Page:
Small-town India shines in these movie gems, says J Jagannath.
The media keeps peddling numbers that two-thirds of the people lining the pockets of corporations and e-commerce giants come from sleepy towns, but Bollywood keeps treating them shoddily on screen.
I happened to watch three movies in the recent past that were quite disparate thematically, but they had one common thread that was given proper respect: The ethos of small town India.
G Kutta Se
Rahul Dahiya's grittily made Haryanvi movie is about three girls who get caught in the antediluvian vortex of supposed family honour.
Shot entirely with new cast and a sensibility that would make Jean-Pierre Melville proud, Dahiya made a movie that will resonate hard with the viewer.
Most of the movie is set in the boonies of Haryana where two girls, one in her early teens and another in adolescence, face retribution from their families for acting on their sexual impulses.
There is a heartrending, thought-provoking sequence where a girl is murdered by her family and the pet dog dies in a parallel moment.
The follow up scene is of the girl and the dog being burnt in the same pyre.
The movie is a scathing indictment on the kind of medieval mindset that still besets the country's growth: That boys are far more desirable than girls as progeny.
The movie's dialogue does get stilted at times, but it sends out an important message to these needlessly macho men to work less on their biceps and more on their intuition.
This delicious Malayalam movie with the pork industry backdrop in a town close to Kochi might just be this year's best Indian movie.
Told partly in flashback, the movie starts with a beautiful bar fight, almost like a Caravaggio painting, among two rival gangs, one of them led by the movie's protagonist.
The post-interval portions get a tad jarring, but the beautiful pas de deux between Prashant Pillai's fresh background score and the irrefutable sublimity of the acting talent (a whopping 85 newcomers) ensures the pace doesn't dip too much.
Antony Varghese as Vincent Pepe, the protagonist, is an assured debut.
Lijo Jose Pellissery's direction and Chemban Vinod Jose's script is rooted and very aware.
It might look like an amalgamation of the schlock of Kammatipadam and Premam, but the story's subtle gravity soars in its own way once the characters and the conflict is established.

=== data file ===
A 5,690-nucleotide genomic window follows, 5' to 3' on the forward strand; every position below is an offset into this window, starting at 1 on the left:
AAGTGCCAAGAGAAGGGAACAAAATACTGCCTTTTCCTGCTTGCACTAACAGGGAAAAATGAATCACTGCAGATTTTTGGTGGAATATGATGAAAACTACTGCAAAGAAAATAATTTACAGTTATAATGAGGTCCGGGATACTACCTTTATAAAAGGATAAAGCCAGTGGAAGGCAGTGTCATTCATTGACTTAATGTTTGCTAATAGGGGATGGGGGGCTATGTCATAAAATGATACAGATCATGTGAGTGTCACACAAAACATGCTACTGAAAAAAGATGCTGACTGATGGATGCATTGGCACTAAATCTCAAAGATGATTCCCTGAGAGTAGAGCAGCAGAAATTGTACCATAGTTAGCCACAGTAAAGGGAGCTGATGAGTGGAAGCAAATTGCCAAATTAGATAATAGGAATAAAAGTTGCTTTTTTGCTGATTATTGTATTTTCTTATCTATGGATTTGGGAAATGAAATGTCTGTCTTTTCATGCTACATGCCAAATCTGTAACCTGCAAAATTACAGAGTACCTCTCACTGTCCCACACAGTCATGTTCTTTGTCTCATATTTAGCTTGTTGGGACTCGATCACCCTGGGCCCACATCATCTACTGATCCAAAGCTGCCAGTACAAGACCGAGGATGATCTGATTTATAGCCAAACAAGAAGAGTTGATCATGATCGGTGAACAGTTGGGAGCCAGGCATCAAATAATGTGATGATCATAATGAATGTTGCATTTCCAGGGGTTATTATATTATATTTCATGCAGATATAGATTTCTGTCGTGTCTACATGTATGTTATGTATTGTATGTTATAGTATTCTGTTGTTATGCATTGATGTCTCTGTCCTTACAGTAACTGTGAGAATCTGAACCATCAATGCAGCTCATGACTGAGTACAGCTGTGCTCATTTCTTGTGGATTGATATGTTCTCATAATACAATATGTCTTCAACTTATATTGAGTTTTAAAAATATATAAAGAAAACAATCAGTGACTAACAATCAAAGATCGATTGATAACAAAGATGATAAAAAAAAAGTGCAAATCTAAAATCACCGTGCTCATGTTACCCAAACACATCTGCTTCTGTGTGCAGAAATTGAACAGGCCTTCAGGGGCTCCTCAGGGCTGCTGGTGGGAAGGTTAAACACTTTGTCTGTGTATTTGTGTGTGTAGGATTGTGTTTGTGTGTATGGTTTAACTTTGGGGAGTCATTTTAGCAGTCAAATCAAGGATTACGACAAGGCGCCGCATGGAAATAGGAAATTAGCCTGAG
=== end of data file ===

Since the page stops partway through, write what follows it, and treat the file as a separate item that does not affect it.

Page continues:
Girish Gangadharan's cinematography and Shameer Mohammed's editing creates a force field around each scene, even in the most mundane instances.
The interval and the climactic scenes are a minor piece of art considering they are such long takes but never seem gimmicky.
A Death in the Gunj
It might not be set in modern-day India (1979 to be precise) but the milieu of this Konkona Sen Sharma directorial debut suggests that McCluskieganj is very much a part of our current fabric.
The movie unfolds over a week's time when an extended family of nine goes to rural Bihar for an outing.
Vikrant Massey as Shutu drives the narrative as the pained 20-something reclusive relative in the Bakshi household.
Massey's disposition of someone being consumed by his unending torment is perfect.
He finds solace in the intimacy with Mimi (an electrifying Kalki Koechlin) but his joy is short-lived as he is vying for her attention along with Vikram (a smarmy, ridiculously masculine Ranvir Shorey).
Sen Sharma's deft use of natural lighting and sounds makes one wonder why she waited all this while to be behind the camera.
The movie is leavened with beautiful moments like the one where Shutu tries his best to beat Vikram in a game of kabaddi that soon turns bloody or the one where his existence is forgotten after the only child of the household returns home.
The dialogues, however, are quite off putting.
Barring Massey, the rest of the cast talk as if they are in a coffee shop in the Versova of 2017 than being the Anglicised Bengalis of the early 1980s.
That quibble aside, we should be grateful that Sen Sharma brought two acting powerhouses like Om Puri and Tanuja together as the big couple of the house.
It's a crying shame that their wonderful chemistry can never be spun off into a movie by itself owing to Om Puri's untimely death.